The collaborator's took the transcript of that trial and created a compelling graphic history of Abina's story. Supplementing the trial transcript, Getz (the author) constructed a plausible background for Abina as well as the events that gave her freedom and demand for justice. Clarke (the illustrator) brought the story to life with her well researched and striking illustrations. Look at the cover (right), Abina standing defiant with the "important men" (Melton, Eddoo, defense attorney, advisors called by Melton) with their backs to her. Strong stuff.
The book could have stood with just the graphic history and the actual transcript but it goes much farther and in a direction that will have me returning to it later. Following the transcript Getz points out that he and Clarke have created an historicization or historical narrative placed in the context of the time and place in which it is set. There are questions that need to be asked and he sums up the challenge he and Clarke faced:
Like many others who interpret the past, we have strived to create a representation that is reasonable accurate, authentic to the experiences and perspectives of the individuals represented, and useful to our audience. How did we turn the short primary source into a longer interpretation that tried to meet these criteria? How can we know whether our account of the events surrounding Abina Mansah's day in court is a reasonably accurate and useful interpretation? How can you, the reader, trust the work we have produced? (italics are mine)Part III establishes the historical context by describing the area with its peoples, languages, social structures, the effects of European involvement, and importantly, the British approach to its civilizing mission, ie what did Britain see as its responsibility to the inhabitants.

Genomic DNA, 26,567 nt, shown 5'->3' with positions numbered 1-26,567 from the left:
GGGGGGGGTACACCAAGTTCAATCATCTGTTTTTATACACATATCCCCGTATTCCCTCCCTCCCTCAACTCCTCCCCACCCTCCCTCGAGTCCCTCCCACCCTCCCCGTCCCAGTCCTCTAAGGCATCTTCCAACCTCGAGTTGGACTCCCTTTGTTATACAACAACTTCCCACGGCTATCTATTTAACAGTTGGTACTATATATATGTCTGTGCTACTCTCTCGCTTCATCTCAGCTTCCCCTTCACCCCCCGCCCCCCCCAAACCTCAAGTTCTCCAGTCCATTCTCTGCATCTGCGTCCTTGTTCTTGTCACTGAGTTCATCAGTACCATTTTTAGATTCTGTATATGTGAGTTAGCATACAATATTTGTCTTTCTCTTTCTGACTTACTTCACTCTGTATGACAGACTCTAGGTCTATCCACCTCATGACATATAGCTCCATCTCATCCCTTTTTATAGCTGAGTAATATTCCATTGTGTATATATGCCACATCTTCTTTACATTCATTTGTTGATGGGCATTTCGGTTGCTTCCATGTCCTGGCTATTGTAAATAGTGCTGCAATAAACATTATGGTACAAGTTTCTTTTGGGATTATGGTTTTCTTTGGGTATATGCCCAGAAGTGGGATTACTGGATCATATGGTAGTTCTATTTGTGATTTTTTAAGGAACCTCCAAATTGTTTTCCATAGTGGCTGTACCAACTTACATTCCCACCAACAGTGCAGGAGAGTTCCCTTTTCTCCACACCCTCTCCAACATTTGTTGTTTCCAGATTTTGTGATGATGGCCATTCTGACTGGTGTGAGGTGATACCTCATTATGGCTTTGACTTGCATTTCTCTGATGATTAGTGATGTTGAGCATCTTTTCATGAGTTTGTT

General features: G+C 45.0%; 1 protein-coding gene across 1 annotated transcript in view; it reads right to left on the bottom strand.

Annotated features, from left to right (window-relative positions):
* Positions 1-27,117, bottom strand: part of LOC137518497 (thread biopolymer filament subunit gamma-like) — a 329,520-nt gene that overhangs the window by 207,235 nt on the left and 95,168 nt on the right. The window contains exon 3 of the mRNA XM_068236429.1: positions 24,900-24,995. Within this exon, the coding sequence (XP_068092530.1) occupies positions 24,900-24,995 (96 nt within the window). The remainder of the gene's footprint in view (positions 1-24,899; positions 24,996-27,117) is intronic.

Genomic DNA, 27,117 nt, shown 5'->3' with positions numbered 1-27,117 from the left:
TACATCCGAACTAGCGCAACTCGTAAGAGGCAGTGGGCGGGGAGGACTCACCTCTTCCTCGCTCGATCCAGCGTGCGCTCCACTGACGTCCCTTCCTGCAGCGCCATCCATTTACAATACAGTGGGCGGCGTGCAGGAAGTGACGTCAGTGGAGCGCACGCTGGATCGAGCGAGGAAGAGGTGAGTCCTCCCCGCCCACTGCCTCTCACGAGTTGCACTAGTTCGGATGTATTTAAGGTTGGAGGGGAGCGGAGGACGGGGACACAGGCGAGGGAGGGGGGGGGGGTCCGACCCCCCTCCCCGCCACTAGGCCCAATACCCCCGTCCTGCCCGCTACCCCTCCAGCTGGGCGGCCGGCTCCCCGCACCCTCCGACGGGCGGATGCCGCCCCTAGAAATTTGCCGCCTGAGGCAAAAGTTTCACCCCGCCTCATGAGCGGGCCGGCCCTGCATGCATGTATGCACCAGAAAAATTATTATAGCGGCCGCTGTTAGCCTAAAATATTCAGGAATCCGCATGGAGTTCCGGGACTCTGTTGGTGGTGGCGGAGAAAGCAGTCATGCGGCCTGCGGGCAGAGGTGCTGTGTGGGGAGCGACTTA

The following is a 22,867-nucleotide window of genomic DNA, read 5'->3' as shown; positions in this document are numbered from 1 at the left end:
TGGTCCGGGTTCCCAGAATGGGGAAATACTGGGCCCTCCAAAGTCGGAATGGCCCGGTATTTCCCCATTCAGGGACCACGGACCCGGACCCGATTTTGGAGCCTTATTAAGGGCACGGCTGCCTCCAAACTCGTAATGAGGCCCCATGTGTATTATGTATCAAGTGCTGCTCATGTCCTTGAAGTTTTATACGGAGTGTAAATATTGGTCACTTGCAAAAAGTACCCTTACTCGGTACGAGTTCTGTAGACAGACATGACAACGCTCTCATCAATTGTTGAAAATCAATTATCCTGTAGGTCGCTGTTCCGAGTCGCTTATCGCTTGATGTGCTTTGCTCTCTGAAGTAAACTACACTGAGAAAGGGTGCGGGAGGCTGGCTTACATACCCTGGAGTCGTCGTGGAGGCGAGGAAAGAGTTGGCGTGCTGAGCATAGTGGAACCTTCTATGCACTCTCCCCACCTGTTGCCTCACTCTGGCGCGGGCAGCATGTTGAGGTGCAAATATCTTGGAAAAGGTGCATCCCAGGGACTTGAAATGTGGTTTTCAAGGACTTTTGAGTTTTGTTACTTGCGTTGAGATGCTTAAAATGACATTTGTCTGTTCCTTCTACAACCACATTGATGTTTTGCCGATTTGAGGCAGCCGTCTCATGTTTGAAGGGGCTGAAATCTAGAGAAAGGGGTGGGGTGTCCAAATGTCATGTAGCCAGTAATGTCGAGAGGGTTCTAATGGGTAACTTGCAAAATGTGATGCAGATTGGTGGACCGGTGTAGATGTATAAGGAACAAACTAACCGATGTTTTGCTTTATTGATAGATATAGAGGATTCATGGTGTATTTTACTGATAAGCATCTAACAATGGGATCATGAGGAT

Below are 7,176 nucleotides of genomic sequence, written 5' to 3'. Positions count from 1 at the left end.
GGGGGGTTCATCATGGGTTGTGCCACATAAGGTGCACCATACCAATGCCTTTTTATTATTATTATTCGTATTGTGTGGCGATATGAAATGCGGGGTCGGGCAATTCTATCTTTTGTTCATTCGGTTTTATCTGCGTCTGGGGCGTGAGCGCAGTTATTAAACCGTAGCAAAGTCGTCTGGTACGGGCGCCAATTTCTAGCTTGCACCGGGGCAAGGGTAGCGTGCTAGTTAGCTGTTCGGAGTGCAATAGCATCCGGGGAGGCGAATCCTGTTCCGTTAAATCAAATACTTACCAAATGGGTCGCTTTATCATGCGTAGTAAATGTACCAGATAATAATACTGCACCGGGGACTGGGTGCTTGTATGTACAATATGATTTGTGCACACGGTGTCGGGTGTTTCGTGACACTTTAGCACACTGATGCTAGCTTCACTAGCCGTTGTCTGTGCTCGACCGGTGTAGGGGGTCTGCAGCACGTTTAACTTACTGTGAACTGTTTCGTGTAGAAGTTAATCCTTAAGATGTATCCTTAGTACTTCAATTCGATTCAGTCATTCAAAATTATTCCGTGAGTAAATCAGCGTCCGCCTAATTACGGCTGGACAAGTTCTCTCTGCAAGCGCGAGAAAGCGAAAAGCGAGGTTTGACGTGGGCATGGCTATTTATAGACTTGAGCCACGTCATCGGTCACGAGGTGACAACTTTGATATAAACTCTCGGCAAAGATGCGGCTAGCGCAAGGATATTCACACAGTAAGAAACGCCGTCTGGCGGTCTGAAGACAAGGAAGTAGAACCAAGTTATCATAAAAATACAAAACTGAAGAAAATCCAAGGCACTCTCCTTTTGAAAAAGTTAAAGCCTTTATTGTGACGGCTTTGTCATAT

Part IV, Reading Guide is fascinating and is the part I will be rereading several times. Here Getz shows us how a historian works. In the Reading Guide are the
issues of philosophy, ethics, and methods that we faced in turning a document from 1876 into a graphic history in 2011. In the following pages, we grapple with three questions: whose story is this? Is it a true story? Is it an authentic story?Getz goes into the pitfalls or writing history, the inevitable biases that color the narrative, the problems interpreting past events through modern sensibilities that might ascribe motivations differing from those who lived the events. He gives us a good summary of the philosophy behind the approaches that historians have to consider when writing history.
Part IV has made me think about current events in the U.S., the current political turmoil and the seemingly insurmountable philosophical divide on the intention of the constitution and the responsibilities of government. What will future historians do with the vast amount of print, digital, and media material that survives? I look at this section for insights how historians look at us and write our history.
Abina and the Important Men is a very adaptable book in that it is suitable for a variety of audiences. Obviously it appeals to me and I appreciate the intellectual challenge of understanding how history is recorded. I wouldn't hesitate to give it to a young person interested in history. The graphic history is good hook. It could also be used in high school and college courses. Part V gives suggestions how Abina could be used in the classroom.
The books includes maps that are a great help in visualizing the setting of the story.
I highly recommend Abina and the Important Men. It has an interesting story to tell and is intellectually stimulating. I wish I had a niece or nephew old enough to appreciate it.
Trevor R. Getz is Professor of History at San Francisco State University.
Liz Clarke is a professional artist and graphic designer in Cape Town, South Africa.